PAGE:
Monday, April 16, 2012

Still Alice

Still Alice by Lisa Genova

I read this book on a plane, and I think I only put it down once or twice. (I wanted to say that casually, but I can’t! It’s not like I catch a flight all the time! Steve and I went to London and Paris this month – wowee! London to visit my parents, and Paris because – what the heck, we wanted to see Paris, too! It was a fabulous trip.)

Okay, back to the book!

Still Alice is an exceptional book for those with a loved one who has been diagnosed with Alzheimer’s disease, or if, like me, you’re simply curious about the disease and its process. The story is a fictional account of a woman’s painful journey through early-onset Alzheimer’s disease. Dr. Alice Howland is a 50-year-old psychology professor at Harvard University, mother of three successful twenty-somethings (one slightly rebellious), and wife to John, a Harvard biologist. Extremely bright, healthy, and respected and accomplished in her field, Alice’s descent begins slowly (a forgotten word, a misplaced phone) but picks up rapidly as she forgets important appointments, names, and even where she lives due to her short-term memory loss. The book does an excellent job in describing her embarrassing journey through her decline and abrupt end to her career, and I could feel her pain and humiliation. I thought, though, that the premise seemed a bit contrived. Of course Alice is a professor at Harvard; of course she’s a 5-mile-a-day runner – we get it that she is really smart and healthy. We learn that the disease can strike anyone, and it is heartbreaking that Alice is still in her prime when it does.

Another problem I had (and maybe the author did this on purpose?) was her husband and children’s reaction to her disease. Alice knows her diagnosis for 10 days before confiding in John. (How awful that she was too embarrassed to tell her husband.) He remains in a state of denial for some time – understandable, he is a scientist and wants more tests, more proof – but never does he throw his arms around his wife and comfort her. Even worse is the utterly selfish reaction of their kids. Immediately, they voice concerns of carrying the mutation (because the disease is genetic). Anna, 27-years-old and pregnant, bursts out, “What if I have it?” and “What about my baby?” Of course these are valid concerns, but in that entire scene not once do Alice’s children take her hand, offer a hug, or say, “Oh Mom, I’m so sorry.” I found that pretty disheartening, and perhaps indicative of how Alice and John had raised their children.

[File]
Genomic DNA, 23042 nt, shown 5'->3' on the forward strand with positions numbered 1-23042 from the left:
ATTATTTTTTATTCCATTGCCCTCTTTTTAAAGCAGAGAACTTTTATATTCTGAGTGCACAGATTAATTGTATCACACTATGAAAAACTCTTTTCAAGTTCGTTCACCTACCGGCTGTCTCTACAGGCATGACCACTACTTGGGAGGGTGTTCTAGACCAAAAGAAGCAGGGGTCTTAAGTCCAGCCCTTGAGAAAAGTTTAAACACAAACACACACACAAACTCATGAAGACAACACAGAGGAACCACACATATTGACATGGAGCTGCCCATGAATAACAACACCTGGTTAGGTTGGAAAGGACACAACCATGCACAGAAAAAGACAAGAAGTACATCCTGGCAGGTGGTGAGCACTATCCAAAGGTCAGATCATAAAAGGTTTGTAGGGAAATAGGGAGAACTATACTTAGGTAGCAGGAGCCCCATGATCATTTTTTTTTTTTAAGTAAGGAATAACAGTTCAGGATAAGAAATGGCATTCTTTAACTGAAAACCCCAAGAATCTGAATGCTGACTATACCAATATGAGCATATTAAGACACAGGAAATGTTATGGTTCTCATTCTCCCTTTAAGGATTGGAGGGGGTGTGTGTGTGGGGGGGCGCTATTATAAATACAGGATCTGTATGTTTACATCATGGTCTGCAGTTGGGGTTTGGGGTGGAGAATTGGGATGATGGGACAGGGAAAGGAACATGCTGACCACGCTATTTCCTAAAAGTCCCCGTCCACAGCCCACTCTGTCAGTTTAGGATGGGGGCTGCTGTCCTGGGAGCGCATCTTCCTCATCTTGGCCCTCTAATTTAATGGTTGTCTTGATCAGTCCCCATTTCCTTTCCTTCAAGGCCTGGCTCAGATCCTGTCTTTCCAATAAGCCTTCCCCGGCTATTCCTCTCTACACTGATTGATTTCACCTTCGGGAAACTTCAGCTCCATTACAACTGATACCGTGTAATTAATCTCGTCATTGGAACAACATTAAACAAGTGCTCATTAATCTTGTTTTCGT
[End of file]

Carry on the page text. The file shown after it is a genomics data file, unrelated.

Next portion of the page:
Yes, Still Alice is very sad. Alzheimer’s disease is devastating. I thought it was very telling that Alice wished for cancer instead – anything but Alzheimer’s, which she found humiliating. Cancer, at least, was “noble.” Alice’s experiences helped me imagine some of the despair that Alzheimer’s patients and their families must go through.

I liked the way the story ends. Though Alice was by then completely oblivious, she was finally content. Her mind was gone and her family was frustrated, but she was past the earlier indignities (when she was still aware) and seemed sort of peaceful. Also, her children and husband had come together in a way they perhaps never would have. Certainly there was more tragedy to come, but I liked the way the book ended on that note.


  1. I read this book at the recommendation of a friend and I am so glad I read it. It was difficult for me given that we are going through this process with my mom but amazingly it made me feel less alone. I saw so much of my mom in Alice.
    Love that you are blogging!! And I love that you are a reader! Can't wait to find out about your fun reads!!

  2. Thank you Karen! I thought of you often when I read this was so eye-opening for me and I thought handled the subject so well. What a thing to go through...I admire you all the more. Thanks for your comment.